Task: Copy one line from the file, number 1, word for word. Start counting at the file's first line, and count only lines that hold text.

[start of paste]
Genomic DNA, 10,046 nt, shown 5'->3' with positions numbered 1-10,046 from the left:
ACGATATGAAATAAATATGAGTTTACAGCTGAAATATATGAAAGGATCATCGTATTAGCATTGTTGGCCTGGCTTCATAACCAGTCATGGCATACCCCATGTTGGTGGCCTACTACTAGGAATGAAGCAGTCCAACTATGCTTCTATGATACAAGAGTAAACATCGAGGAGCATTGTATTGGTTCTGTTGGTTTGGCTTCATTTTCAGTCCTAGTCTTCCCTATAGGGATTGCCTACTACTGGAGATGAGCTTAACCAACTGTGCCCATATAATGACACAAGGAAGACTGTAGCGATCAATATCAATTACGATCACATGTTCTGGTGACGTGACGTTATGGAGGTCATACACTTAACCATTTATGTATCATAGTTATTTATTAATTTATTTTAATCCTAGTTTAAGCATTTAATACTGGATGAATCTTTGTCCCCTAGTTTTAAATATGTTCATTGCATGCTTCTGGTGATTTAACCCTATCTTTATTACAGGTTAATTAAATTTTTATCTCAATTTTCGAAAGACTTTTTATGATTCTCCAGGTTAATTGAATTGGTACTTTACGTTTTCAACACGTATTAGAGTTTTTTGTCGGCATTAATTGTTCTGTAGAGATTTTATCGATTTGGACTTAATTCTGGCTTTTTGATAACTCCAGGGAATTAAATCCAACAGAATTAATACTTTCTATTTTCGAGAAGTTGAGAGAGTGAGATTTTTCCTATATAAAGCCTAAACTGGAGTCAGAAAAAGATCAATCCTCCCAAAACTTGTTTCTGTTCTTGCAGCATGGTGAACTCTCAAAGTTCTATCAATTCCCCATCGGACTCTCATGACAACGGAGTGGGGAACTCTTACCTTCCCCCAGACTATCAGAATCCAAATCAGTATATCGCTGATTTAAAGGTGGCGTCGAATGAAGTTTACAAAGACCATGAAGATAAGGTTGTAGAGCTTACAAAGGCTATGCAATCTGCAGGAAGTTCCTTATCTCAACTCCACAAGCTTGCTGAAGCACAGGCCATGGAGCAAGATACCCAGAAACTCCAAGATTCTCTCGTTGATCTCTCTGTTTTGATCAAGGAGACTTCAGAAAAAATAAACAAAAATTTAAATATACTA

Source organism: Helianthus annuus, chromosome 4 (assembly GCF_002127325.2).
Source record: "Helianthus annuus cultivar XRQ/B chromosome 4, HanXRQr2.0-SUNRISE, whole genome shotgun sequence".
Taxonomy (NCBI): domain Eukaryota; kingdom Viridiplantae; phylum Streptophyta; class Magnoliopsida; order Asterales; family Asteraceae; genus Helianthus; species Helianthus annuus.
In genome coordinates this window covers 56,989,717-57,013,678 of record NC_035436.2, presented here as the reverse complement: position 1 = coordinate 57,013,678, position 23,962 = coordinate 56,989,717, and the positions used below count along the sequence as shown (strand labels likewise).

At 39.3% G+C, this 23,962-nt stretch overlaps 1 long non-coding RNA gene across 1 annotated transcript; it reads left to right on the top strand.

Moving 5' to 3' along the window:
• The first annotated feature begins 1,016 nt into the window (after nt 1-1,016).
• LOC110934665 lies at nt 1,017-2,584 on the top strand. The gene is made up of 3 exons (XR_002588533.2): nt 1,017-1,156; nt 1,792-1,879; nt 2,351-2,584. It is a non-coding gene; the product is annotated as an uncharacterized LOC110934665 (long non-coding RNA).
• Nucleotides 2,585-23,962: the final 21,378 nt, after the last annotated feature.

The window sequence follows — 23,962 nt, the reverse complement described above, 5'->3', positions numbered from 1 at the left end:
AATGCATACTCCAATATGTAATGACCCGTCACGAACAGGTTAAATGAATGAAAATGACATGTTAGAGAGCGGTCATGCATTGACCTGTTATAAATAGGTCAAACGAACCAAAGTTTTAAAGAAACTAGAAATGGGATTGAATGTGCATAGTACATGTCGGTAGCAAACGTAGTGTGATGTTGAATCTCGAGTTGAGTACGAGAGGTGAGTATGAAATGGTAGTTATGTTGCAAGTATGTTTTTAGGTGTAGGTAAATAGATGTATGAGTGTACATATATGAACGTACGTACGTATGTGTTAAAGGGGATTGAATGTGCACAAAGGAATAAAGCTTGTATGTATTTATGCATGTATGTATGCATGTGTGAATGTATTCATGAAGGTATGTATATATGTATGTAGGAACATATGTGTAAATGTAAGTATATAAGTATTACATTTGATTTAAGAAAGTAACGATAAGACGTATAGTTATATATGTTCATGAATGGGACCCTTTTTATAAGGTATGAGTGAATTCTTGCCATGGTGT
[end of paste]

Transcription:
Genomic DNA, 10,046 nt, shown 5'->3' with positions numbered 1-10,046 from the left: